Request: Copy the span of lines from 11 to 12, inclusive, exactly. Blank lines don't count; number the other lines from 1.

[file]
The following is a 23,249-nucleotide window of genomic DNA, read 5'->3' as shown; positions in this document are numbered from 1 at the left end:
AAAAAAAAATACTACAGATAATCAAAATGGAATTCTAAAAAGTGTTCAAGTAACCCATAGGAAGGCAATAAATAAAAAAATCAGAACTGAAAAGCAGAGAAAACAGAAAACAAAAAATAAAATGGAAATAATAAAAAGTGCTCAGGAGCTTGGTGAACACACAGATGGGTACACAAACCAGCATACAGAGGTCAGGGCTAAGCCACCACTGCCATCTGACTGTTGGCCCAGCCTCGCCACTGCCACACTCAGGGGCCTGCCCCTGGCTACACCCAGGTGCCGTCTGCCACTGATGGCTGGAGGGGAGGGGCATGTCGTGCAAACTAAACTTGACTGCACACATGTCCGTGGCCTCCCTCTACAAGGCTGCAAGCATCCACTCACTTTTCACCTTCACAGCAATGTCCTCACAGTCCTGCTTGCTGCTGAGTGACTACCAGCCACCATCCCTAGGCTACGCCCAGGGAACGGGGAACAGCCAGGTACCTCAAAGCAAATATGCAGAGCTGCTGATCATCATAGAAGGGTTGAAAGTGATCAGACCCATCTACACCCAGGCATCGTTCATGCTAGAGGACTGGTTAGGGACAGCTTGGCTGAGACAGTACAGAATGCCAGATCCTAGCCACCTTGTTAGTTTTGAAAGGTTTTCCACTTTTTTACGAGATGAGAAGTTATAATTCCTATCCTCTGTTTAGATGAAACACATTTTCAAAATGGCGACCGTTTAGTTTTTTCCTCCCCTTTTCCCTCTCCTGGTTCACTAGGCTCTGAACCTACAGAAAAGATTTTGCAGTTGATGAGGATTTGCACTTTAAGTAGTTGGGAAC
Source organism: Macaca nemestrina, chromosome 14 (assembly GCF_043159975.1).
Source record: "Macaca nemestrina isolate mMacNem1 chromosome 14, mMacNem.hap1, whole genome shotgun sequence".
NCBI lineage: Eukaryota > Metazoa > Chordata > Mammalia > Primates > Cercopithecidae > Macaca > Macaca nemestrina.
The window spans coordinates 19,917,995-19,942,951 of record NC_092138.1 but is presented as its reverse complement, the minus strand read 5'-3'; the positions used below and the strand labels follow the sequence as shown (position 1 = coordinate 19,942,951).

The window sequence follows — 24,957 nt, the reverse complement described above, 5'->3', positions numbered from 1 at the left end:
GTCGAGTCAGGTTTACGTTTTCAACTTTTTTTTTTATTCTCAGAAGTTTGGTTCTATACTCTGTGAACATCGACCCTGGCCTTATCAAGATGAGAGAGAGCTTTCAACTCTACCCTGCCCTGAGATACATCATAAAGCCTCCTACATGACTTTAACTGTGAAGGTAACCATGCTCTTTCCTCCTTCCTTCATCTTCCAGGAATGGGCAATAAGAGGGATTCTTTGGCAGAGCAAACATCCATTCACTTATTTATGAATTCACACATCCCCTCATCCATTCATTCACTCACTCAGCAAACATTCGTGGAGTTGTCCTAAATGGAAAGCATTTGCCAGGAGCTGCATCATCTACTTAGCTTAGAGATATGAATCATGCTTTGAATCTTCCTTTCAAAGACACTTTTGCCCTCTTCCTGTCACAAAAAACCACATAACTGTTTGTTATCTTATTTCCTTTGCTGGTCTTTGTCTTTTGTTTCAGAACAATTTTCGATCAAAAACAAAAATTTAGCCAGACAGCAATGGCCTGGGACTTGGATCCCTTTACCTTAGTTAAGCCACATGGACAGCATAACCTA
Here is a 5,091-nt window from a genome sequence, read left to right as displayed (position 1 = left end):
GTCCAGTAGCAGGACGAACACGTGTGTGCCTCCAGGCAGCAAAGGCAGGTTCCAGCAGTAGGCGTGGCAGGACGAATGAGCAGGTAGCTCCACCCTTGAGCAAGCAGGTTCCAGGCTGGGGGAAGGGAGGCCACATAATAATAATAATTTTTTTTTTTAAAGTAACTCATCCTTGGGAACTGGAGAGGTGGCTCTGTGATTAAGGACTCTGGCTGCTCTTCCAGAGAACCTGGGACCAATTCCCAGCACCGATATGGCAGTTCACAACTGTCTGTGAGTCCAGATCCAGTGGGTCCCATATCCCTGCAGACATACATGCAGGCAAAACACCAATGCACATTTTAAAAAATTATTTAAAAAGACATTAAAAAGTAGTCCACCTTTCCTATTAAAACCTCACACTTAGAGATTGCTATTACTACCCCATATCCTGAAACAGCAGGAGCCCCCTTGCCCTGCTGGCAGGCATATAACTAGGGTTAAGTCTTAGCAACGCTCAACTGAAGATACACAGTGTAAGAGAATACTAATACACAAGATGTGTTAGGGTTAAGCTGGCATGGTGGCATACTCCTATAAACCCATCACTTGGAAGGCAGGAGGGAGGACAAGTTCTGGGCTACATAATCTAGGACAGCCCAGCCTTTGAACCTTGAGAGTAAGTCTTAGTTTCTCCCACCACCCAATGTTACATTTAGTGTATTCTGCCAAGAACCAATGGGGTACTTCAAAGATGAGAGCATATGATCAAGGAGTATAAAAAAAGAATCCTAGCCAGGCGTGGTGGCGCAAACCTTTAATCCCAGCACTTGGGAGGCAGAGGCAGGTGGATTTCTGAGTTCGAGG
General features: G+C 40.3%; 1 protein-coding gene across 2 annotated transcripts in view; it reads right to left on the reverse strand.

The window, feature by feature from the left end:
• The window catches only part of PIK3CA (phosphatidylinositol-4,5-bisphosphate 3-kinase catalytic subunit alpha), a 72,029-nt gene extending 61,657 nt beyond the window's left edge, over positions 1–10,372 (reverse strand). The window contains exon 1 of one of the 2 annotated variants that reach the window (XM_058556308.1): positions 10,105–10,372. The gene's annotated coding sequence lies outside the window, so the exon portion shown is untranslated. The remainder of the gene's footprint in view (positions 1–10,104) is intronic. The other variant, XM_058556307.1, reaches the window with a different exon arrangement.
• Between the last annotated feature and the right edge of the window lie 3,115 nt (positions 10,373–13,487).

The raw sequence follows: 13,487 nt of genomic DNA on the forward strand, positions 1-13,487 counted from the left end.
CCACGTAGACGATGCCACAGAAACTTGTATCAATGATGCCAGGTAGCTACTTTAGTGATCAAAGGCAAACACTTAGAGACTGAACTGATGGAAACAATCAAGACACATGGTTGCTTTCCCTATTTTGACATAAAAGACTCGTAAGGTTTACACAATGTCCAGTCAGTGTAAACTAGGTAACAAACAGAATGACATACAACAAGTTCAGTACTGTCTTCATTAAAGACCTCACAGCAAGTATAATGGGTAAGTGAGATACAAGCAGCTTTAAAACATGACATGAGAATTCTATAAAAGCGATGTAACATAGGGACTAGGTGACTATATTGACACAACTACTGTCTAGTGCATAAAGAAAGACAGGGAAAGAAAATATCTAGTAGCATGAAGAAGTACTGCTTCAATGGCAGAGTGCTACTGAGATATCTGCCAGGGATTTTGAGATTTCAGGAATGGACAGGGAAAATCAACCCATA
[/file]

General features: G+C 40.3%; 1 protein-coding gene across 2 annotated transcripts in view; it reads right to left on the reverse strand.

The window, feature by feature from the left end: